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British artist Rachel Whiteread has received a major new commission by for the Whitechapel Gallery’s historic façade. The work is Whiteread’s first ever permanent public commission in the UK.
The Whitechapel Gallery Rachel Whiteread commission is made possible by the Art Fund and is a key part of the London 2012 Festival, due to be unveiled in June 2012.
Rachel Whiteread is an internationally acclaimed artist who has lived near the Whitechapel Gallery in east London for the past 25 years. The work is commissioned for the facade of the Gallery, an important Grade II* listed Arts and Crafts building dating from 1901 and designed by Charles Harrison Townsend. The original plans for the Gallery show it was to have a frieze embodying the Gallery’s public message – to bring great art to the people of London. It was never realized and a large blank rectangle has instead remained above the main entrance. Now, some 100 years later, the Whitechapel Gallery has commissioned Rachel Whiteread to create a frieze to complete the façade.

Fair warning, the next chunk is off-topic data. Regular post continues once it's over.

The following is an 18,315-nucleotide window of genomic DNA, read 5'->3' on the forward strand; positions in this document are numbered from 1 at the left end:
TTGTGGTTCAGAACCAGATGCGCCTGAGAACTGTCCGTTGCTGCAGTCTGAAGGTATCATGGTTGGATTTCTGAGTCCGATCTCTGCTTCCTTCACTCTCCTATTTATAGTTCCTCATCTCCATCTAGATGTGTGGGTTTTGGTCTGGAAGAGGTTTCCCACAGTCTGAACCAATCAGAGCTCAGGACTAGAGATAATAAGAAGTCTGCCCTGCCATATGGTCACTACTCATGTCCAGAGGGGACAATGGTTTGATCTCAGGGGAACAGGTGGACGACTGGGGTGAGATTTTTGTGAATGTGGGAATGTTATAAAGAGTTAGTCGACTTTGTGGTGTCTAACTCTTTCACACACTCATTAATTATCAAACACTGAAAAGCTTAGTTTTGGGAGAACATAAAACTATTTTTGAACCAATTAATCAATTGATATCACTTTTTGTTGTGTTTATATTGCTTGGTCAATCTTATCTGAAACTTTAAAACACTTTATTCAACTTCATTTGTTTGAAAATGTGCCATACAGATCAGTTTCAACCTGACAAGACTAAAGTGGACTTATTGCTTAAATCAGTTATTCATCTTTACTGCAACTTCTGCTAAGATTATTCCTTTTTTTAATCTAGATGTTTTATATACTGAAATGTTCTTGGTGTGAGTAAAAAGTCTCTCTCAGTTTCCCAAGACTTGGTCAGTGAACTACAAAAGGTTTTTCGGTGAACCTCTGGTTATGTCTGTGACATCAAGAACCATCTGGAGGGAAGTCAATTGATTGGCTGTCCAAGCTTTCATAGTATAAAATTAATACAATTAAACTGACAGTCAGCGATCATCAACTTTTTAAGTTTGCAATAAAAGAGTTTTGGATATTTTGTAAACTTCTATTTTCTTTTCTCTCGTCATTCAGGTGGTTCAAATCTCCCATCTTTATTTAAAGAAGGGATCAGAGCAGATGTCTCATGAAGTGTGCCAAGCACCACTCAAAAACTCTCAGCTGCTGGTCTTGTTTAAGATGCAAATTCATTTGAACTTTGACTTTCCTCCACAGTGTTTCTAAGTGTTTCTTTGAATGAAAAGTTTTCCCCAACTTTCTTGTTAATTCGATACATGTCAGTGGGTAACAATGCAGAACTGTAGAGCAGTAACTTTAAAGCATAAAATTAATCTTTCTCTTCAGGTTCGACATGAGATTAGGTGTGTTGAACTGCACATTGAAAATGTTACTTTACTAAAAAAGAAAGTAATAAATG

For this commission, Whiteread draws inspiration from the decorative Tree of Life motif, which is part of the terracotta building, to create a powerful new
work of art celebrating the qualities of the existing architecture. Typically, Whiteread is making casts from existing features, to then create clusters of gilded leaves and branches which catch and reflect light as a motif that floats above the existing trees on the upper part of the façade. Four negative casts of existing Gallery windows in terracotta will be located centrally within the recessed panel area between the towers, as a formal counterpoint to the leaf elements.
This ambitious and important commission will enable the Whitechapel Gallery to play a central part in the London 2012 Festival by creating a lasting artistic legacy for the enjoyment of all, as well as enhancing one of London’s most important street arteries - Whitechapel High Street or ‘High Street 2012’.
The commission is enabled by the Art Fund. Famous for its frequent role in ‘saving’ Old Masters for the nation, the commission reflects the fundraising charity’s parallel role in supporting contemporary art.